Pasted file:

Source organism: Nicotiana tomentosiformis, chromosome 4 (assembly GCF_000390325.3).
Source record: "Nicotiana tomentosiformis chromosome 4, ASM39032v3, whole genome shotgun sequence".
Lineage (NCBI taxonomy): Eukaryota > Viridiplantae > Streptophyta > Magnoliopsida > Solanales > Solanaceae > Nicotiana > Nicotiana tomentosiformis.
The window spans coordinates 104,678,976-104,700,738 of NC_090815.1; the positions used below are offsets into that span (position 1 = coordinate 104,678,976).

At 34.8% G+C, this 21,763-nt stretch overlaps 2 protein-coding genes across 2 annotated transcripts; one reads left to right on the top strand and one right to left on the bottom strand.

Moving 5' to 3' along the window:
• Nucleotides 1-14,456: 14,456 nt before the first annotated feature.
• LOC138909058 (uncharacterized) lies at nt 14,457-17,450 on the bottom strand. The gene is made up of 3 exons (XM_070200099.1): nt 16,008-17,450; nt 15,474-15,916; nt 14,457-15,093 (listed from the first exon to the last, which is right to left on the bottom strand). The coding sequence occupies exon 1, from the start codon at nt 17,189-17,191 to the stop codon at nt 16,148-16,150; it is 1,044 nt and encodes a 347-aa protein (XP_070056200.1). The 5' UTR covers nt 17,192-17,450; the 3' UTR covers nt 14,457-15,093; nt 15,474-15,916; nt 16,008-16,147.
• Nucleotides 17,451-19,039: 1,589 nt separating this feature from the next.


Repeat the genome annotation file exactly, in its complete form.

Source organism: Nicotiana tomentosiformis, chromosome 4 (assembly GCF_000390325.3).
Source record: "Nicotiana tomentosiformis chromosome 4, ASM39032v3, whole genome shotgun sequence".
Lineage (NCBI taxonomy): Eukaryota > Viridiplantae > Streptophyta > Magnoliopsida > Solanales > Solanaceae > Nicotiana > Nicotiana tomentosiformis.
The window spans coordinates 104,678,976-104,700,738 of NC_090815.1; the positions used below are offsets into that span (position 1 = coordinate 104,678,976).

At 34.8% G+C, this 21,763-nt stretch overlaps 2 protein-coding genes across 2 annotated transcripts; one reads left to right on the top strand and one right to left on the bottom strand.

Moving 5' to 3' along the window:
• Nucleotides 1-14,456: 14,456 nt before the first annotated feature.
• LOC138909058 (uncharacterized) lies at nt 14,457-17,450 on the bottom strand. The gene is made up of 3 exons (XM_070200099.1): nt 16,008-17,450; nt 15,474-15,916; nt 14,457-15,093 (listed from the first exon to the last, which is right to left on the bottom strand). The coding sequence occupies exon 1, from the start codon at nt 17,189-17,191 to the stop codon at nt 16,148-16,150; it is 1,044 nt and encodes a 347-aa protein (XP_070056200.1). The 5' UTR covers nt 17,192-17,450; the 3' UTR covers nt 14,457-15,093; nt 15,474-15,916; nt 16,008-16,147.
• Nucleotides 17,451-19,039: 1,589 nt separating this feature from the next.